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        Totally agree with your sentiment except for interviews. I just finished a job search in San Francisco and some places in the Valley for a senior type position. I had one interviewer actually expect me to implement a totally functional LRU cache on a phone interview with no ability to google anything. I got dinged because I didn’t implement the most efficient cache removal algorithm on my first try (though I knew this was the hotspot and indicated how I would fix it).

        What I’m saying is, most of the Bay Area firms I talked to were very picky about hiring and intricate knowledge of data structures and algorithms were table stakes for the interview.

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          I disagree.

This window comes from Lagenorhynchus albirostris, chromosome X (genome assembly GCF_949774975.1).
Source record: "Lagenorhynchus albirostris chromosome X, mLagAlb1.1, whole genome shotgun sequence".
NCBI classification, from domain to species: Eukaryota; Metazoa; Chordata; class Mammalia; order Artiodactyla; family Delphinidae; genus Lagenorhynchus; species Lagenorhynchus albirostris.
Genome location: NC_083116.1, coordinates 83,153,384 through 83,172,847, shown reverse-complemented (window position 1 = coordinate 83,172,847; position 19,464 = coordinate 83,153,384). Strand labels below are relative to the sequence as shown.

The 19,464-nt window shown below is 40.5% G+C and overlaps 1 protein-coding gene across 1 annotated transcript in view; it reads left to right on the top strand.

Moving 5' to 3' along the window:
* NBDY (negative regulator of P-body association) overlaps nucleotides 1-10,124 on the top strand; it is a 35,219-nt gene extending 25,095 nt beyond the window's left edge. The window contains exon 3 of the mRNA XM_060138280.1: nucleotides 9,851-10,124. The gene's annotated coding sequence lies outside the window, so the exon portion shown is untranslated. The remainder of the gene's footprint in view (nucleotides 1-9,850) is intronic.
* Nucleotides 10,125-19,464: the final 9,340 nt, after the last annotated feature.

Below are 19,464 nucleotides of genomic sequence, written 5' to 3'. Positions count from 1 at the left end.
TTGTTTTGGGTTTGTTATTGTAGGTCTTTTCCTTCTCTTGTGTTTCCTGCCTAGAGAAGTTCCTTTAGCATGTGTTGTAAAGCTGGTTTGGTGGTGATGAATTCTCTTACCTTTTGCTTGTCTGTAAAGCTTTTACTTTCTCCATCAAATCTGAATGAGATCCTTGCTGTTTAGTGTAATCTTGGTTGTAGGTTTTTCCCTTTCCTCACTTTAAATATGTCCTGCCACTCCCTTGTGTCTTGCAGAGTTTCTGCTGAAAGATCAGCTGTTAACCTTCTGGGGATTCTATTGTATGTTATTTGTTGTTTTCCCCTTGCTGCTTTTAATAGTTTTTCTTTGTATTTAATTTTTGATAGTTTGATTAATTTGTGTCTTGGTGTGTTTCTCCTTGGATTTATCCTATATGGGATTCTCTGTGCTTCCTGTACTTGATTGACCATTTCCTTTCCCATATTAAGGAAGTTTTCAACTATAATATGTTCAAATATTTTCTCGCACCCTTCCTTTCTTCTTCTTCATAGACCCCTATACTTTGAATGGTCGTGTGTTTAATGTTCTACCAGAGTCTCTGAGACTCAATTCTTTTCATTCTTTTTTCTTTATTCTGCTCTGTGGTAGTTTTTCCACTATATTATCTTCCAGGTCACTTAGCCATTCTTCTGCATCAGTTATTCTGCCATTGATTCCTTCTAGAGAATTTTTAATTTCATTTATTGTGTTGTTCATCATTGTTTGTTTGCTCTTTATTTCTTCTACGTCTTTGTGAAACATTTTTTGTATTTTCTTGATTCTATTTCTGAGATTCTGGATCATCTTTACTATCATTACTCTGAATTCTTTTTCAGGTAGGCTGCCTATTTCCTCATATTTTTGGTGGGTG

Learning data structures is pretty important, to me its what makes a difference between a decent and a good developer. Learning programing patters and best practices is something that develops overtime, but understand different data structures, their performance, best times to use this or that data structure in the end can make your design decisions much easier and the algorithms much simpler. Some data structures lend themselves to concurrency well while others don’t etc. You don’t need to be able to implement them, but understanding them is paramount.

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          Q1: if you had to start over with a blank slate, how would you go about learning?

          A1: I would’ve kept it the same, but I would’ve done it with a lot more love and focus. I fell in love after a couple years of slogging and every year I spent not loving the craft is a year I regret. But I firmly believe that the moments you waste are important too, because they help you appreciate what you have that much more in hindsight and help guide you away from making bad choices.

          Q2: How would you go about learning data structures?